Commodore C64 Games Computer
Updated 1 January 2019
Like millions of people around the world, the Commodore C64
was the first microcomputer many people owned. The C64 was the iPod of
its time with the ability to program in BASIC and play a shed-load of games.
This journal bookmarks only some of the many
Internet sites that relate to this awesome machine.
We will show you games, applications, magazines and books for the wonderful
Commodore C64 games computer.
The Commodore C64 start screen could possibly be one of the most
recognizable start screens in the world of computing.
Turn the microcomputer on and this is what you will get.
The legendary blue-on-blue screen is the gateway to the ultimate
The Commodore C64 certainly has been the first digital steps into the future
for millions of people in the 1980s.
The All Purpose Commodore 64 is the complete computer for
education, home or small business applications. Supported by quality
peripherals and a full range of software, the Commodore 64 is perfect
for the family. No other computer can offer such a variety of uses
and applications at such an affordable price. We have our opinion on
why the C64 is so popular.
The leading computer magazine of the time, Compute!, visited the
1982 CES industry show and only gave a small write up to this wonderful
machine. Compute! (July 1982).
If you weren't paying attention, you would have blinked and missed the
Commodore C64 revolutionalise the personal computer industry.
no other computer can offer such a variety of uses
and applications at such an affordable price
The C64 experience still holds its own in many ways.
Firstly, the retro-computing scene is H-O-T. There a delightful
range of magazines getting published today
that keep you up to date with what is happening.
Secondly, the demoscene and in particular the music culture has never
gone away. Thirty years of hacking the SID chip and new tunes are
still being pumped out today. Thirdly, the games. 8-bit games
are the pinnacle of fun. One play of Galencia
will show you what I mean.
The 8-bit Experience
The best way to experience the Commodore 64 is through one of
the many emulators available online. My preferred emulator is
the newly released VICE emulator (Version 3). VICE stands for
Versatile Commodore Emulator. You can
download the VICE from
the homepage. It is extremely quick to install (no install scripts)
and very easy to use.
Unfortunately, there doesn't appear to be any native joystick support in the Windows version.
Once you are up and running you can use the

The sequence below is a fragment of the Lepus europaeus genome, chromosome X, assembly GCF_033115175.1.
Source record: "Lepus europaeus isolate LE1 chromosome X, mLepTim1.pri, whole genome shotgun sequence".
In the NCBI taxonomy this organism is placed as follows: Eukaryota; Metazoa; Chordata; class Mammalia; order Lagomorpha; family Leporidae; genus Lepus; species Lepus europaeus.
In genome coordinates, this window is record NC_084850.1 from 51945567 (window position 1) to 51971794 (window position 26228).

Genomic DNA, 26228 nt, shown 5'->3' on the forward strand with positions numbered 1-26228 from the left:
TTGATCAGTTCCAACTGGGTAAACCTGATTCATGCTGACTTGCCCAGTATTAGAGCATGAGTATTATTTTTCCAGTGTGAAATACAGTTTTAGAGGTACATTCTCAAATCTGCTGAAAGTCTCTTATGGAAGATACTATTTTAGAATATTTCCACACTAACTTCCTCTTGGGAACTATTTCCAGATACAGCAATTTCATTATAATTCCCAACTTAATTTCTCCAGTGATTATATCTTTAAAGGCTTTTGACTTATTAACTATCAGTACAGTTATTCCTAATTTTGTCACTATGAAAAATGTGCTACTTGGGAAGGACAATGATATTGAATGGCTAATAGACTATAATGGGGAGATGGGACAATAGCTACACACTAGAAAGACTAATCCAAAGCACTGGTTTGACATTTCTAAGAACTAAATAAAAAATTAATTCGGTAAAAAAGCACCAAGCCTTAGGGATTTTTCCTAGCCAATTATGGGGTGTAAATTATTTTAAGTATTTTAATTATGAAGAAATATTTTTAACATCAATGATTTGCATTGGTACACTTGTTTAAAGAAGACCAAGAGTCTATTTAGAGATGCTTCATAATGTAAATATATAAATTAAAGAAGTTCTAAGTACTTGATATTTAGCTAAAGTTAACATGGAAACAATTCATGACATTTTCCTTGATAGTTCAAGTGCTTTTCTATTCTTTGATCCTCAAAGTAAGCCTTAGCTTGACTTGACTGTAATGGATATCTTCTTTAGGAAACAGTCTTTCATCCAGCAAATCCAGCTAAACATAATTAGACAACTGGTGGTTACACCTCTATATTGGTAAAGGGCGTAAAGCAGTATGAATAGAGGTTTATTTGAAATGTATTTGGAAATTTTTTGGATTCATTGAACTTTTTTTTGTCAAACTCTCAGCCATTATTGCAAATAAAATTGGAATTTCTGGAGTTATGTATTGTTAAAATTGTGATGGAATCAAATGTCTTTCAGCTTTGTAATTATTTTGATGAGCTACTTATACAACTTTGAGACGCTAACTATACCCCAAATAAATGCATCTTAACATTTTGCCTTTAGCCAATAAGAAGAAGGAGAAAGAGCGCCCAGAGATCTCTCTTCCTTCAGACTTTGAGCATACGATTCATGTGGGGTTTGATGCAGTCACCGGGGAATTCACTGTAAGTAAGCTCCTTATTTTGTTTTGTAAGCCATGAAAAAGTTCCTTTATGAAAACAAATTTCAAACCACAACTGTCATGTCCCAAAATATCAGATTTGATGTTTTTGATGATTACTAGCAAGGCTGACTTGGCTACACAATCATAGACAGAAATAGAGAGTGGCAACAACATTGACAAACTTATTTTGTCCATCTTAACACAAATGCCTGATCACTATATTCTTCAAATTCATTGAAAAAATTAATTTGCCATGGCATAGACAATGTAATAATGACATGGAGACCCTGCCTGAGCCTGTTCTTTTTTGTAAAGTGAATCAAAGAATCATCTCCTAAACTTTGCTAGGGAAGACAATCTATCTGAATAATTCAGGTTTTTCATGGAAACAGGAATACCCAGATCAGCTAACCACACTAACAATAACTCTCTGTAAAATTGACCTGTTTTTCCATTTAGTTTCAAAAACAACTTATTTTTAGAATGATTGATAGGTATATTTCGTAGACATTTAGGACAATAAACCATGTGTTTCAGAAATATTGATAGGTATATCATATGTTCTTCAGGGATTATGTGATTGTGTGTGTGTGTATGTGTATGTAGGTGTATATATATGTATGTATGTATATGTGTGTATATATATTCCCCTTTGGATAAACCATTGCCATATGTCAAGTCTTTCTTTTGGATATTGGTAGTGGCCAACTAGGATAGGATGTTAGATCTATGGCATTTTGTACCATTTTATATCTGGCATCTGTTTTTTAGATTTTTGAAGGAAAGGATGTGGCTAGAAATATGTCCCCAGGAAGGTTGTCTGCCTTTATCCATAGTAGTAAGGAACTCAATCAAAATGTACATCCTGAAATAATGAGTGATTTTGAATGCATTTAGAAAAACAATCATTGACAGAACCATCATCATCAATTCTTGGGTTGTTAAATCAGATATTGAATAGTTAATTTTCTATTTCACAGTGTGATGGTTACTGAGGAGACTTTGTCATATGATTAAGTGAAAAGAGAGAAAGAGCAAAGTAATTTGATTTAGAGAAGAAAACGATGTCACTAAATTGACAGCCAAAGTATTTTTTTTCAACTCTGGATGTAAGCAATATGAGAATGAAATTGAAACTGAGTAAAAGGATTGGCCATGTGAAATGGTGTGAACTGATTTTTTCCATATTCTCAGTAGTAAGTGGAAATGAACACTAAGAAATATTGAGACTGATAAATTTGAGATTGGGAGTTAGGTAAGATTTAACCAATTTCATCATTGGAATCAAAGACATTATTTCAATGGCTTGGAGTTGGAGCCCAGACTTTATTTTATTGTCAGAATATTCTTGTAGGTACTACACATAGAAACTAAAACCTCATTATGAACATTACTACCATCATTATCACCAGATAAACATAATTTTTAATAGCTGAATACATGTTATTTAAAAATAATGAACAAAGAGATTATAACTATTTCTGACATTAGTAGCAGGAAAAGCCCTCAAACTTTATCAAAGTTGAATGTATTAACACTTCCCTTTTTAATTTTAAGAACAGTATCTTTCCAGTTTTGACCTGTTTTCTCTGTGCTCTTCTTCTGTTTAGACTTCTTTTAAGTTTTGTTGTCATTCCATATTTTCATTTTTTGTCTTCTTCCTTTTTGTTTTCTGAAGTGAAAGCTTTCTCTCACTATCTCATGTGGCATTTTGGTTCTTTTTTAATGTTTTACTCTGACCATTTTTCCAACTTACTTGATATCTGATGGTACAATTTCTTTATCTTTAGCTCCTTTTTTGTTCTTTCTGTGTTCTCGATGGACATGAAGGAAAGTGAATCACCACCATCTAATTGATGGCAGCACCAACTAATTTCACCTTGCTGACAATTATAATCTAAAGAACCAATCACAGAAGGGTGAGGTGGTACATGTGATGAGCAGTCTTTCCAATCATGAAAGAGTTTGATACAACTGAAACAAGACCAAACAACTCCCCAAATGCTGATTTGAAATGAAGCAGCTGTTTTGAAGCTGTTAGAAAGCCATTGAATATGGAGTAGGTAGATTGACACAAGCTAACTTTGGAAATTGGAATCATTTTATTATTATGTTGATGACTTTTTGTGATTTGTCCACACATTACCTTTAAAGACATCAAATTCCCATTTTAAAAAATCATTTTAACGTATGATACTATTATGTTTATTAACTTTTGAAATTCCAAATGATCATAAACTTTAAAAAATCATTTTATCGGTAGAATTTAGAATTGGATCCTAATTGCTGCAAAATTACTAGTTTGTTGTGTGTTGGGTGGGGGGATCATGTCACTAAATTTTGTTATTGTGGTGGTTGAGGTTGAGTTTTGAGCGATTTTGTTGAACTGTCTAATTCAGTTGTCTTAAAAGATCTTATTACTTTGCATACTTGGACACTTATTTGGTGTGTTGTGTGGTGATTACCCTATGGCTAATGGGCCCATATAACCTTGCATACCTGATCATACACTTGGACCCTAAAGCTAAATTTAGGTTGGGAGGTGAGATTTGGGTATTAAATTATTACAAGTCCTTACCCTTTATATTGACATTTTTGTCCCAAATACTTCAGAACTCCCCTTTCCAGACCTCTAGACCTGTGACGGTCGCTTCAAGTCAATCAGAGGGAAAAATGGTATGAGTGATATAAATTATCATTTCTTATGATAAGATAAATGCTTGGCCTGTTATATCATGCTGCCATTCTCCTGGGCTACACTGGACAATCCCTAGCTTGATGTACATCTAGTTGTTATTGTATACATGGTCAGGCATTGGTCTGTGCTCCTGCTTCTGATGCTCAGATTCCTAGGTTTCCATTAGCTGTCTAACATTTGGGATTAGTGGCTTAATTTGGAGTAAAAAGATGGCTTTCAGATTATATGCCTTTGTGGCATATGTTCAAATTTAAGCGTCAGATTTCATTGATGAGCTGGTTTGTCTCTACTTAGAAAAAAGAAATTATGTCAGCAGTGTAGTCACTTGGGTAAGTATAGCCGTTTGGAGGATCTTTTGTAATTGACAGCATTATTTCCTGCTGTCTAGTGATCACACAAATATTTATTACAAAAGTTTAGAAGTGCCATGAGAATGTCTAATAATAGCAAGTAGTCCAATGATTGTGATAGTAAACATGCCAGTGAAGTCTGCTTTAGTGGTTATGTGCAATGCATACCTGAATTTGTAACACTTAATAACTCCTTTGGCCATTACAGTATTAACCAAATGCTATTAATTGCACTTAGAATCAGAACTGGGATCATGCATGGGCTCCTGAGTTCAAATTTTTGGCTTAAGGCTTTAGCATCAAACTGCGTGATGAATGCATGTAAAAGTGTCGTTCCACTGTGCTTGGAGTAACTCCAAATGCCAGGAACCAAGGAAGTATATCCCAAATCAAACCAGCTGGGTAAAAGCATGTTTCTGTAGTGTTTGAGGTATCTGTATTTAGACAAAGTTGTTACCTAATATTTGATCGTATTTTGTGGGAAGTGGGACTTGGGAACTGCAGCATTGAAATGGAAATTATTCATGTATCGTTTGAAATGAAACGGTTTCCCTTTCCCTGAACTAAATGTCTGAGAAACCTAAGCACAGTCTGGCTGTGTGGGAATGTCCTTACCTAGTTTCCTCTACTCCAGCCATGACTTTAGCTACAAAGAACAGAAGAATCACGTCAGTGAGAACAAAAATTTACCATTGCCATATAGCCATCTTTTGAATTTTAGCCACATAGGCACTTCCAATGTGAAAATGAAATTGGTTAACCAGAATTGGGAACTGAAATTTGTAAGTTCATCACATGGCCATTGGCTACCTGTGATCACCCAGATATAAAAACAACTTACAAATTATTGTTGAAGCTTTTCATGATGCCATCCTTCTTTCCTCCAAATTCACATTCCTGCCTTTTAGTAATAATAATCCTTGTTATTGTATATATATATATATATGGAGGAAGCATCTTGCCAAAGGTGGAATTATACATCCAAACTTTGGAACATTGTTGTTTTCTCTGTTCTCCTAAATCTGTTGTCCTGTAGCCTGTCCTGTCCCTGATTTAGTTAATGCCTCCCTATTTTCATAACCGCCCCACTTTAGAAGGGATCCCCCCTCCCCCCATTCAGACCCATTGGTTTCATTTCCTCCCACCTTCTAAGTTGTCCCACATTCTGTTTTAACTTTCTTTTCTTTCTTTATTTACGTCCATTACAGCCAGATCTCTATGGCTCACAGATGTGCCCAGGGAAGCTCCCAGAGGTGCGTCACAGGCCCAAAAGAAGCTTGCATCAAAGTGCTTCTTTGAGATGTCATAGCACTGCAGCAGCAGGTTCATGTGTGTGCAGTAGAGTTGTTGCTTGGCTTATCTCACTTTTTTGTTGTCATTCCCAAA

user's guides linked below to get started.
VICE showing a program listing
from Eight Bit Magazine (Issue 02)
and let's get started.
Limitations of the Commodore C64 platform
Let's look past the retro-gloss of what many people consider to be the perfect 8-bit platform
and delve into some of the limitations that will frustrate many users.
1 It's Expensive - it is a great irony that the C64 burst
onto the home computer scene as a low-cost computer accessible to the middle-class.
It was cheap enough for many people to buy one for their kids.
Now, these kids have turned into wealthy middle-aged adults with money to burn
on reliving their childhood experience. 30 year old electronic equipment is now
going for sale at ludicrous prices on second-hand sale sites.
2 Slow data transfer speeds - back in the day,
it was considered OK to spend 20 minutes waiting for your game to load off the
tape drive because, quite frankly, there was no alternative. The disk drives were
substantially quicker than this glacial benchmark but they are still slow.
Even when using an emulator, you will get bored waiting for games to load.
3 Only 40-column text display - the fonts used on the
Commodore C64 were optimized for the low-resolution display and were quite useful.
You can download MS-Windows fonts that look like the original C64 fonts here.
But let's face it, 40-column text was never enough.
80-column text capabilities was desperately needed to perform real work on.
Unfortunately, televisions of the time could not handle this high-resolution requirement.
Specific computer monitors were required for serious applications.
4 BASIC - even on the day of release, the BASIC supplied with
the Commodore C64 was antiquated. Of course, this was done for cost reasons but
the programming language couldn't even handle the standard machine capabilities such as sprites.
It wasn't until the Commodore C128 were this was addressed.
5 Memory Expansion - for almost the length of production, Commodore
kept on repeating that the Commodore C64 memory could not be expanded to greater than the
supplied 64kb. Well that is only partially true. There was no memory management capability
to map greater than the core 64kb. But then, very late into production,
Commodore released the Commodore 1764 RAM expansion module.
We cannot fathom why this artificial limitation was ever declared in the first place.
Perhaps because Commodore didn't want the C64 home computer to compete with their business machines.
Commodore C64 emulation is not a #crime!
Commodore C64 demoscene